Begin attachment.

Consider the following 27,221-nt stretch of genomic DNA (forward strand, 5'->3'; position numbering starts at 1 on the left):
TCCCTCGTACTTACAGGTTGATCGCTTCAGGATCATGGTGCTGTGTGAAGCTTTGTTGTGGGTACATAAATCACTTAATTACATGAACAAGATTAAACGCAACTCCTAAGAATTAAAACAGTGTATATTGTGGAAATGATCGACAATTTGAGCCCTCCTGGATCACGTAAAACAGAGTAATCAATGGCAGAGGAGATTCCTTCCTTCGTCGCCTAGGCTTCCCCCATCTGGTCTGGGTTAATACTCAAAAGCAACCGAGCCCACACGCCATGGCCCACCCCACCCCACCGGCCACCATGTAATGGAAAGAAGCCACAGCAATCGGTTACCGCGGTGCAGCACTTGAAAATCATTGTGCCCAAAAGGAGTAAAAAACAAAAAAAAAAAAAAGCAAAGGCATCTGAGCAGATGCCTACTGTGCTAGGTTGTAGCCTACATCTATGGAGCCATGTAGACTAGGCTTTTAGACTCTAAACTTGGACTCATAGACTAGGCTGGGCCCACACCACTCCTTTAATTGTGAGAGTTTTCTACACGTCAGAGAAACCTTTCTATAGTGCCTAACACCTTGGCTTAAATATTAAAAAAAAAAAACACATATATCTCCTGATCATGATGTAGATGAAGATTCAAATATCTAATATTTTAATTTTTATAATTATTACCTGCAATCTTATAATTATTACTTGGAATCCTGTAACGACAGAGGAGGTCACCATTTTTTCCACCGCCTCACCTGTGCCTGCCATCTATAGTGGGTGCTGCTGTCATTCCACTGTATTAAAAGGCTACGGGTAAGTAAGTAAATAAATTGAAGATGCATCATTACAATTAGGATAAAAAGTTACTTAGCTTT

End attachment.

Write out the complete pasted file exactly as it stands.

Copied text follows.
Consider the following 27,221-nt stretch of genomic DNA (forward strand, 5'->3'; position numbering starts at 1 on the left):
TCCCTCGTACTTACAGGTTGATCGCTTCAGGATCATGGTGCTGTGTGAAGCTTTGTTGTGGGTACATAAATCACTTAATTACATGAACAAGATTAAACGCAACTCCTAAGAATTAAAACAGTGTATATTGTGGAAATGATCGACAATTTGAGCCCTCCTGGATCACGTAAAACAGAGTAATCAATGGCAGAGGAGATTCCTTCCTTCGTCGCCTAGGCTTCCCCCATCTGGTCTGGGTTAATACTCAAAAGCAACCGAGCCCACACGCCATGGCCCACCCCACCCCACCGGCCACCATGTAATGGAAAGAAGCCACAGCAATCGGTTACCGCGGTGCAGCACTTGAAAATCATTGTGCCCAAAAGGAGTAAAAAACAAAAAAAAAAAAAAGCAAAGGCATCTGAGCAGATGCCTACTGTGCTAGGTTGTAGCCTACATCTATGGAGCCATGTAGACTAGGCTTTTAGACTCTAAACTTGGACTCATAGACTAGGCTGGGCCCACACCACTCCTTTAATTGTGAGAGTTTTCTACACGTCAGAGAAACCTTTCTATAGTGCCTAACACCTTGGCTTAAATATTAAAAAAAAAAAACACATATATCTCCTGATCATGATGTAGATGAAGATTCAAATATCTAATATTTTAATTTTTATAATTATTACCTGCAATCTTATAATTATTACTTGGAATCCTGTAACGACAGAGGAGGTCACCATTTTTTCCACCGCCTCACCTGTGCCTGCCATCTATAGTGGGTGCTGCTGTCATTCCACTGTATTAAAAGGCTACGGGTAAGTAAGTAAATAAATTGAAGATGCATCATTACAATTAGGATAAAAAGTTACTTAGCTTT